Time has healed Smoky's shoulder and there is no doubt that he is a better catcher than he was, but as Joe Garagiola told him, "Once you get that bad reputation, it's hard to lose it."
Baseball people are very defensive when it comes to discussing a player's weaknesses. Ask someone who the best catcher in the National League is, and he may answer, Del Crandall. Ask him, then, what it is that Crandall does better than Burgess, and he'll say, wait a minute, there's nothing wrong with Smoky as a catcher. Birdie Tebbetts, who managed Burgess for three years at Cincinnati, insists that Smoky was as good a catcher as Ed Bailey and that the only reason he made Bailey, a .260 hitter, first-string was that Bailey was younger. The most honest opinion of Burgess as a catcher comes from Burgess himself.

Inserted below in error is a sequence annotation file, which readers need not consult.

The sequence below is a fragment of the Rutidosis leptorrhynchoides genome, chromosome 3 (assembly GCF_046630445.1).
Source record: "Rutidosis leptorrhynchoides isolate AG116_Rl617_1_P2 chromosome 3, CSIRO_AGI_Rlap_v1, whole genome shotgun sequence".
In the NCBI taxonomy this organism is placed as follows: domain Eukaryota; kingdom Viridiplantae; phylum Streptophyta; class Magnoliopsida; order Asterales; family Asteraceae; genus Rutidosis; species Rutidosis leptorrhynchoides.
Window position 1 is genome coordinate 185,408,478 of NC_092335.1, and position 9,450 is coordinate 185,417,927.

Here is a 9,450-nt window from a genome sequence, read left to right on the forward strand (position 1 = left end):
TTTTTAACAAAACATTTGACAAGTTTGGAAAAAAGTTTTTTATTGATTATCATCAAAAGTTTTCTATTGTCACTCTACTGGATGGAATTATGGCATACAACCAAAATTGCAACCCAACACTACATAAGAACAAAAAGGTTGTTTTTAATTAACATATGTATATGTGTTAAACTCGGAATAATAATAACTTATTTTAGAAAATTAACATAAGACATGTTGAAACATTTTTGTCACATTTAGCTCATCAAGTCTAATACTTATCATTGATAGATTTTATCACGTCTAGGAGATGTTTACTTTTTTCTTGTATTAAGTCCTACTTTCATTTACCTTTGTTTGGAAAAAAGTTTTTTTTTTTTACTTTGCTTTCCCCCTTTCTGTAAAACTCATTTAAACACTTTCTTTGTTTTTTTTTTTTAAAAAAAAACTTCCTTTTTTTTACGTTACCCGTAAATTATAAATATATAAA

"I'm no Roy Campanella," he says. "Campy could do things I can't. He was always able to keep the ball in front of him. He was quick. When pitchers throw the ball in the dirt to me, it always seems to carom off my shins to the left or right. But I'll tell you one thing. I'm not as bad a catcher as most people think."
It might be pointed out that when Harvey Haddix pitched his famous 13-inning game, Burgess caught every pitch.
A part from trying to keep wild pitches from caroming off his shins, Smoky Burgess has few problems. He is a quiet man and off the field he leads a quiet life. He is religious (he is a Baptist). His tastes are simple. He neither smokes nor drinks. His slick brown hair is receding from his forehead, making his face look as round as a baseball. His eyes are brown, too, and when he smiles the smile starts with the eyes crinkling slightly. His hands are small puffs of meat, so that his baseball bat must have an extremely narrow handle.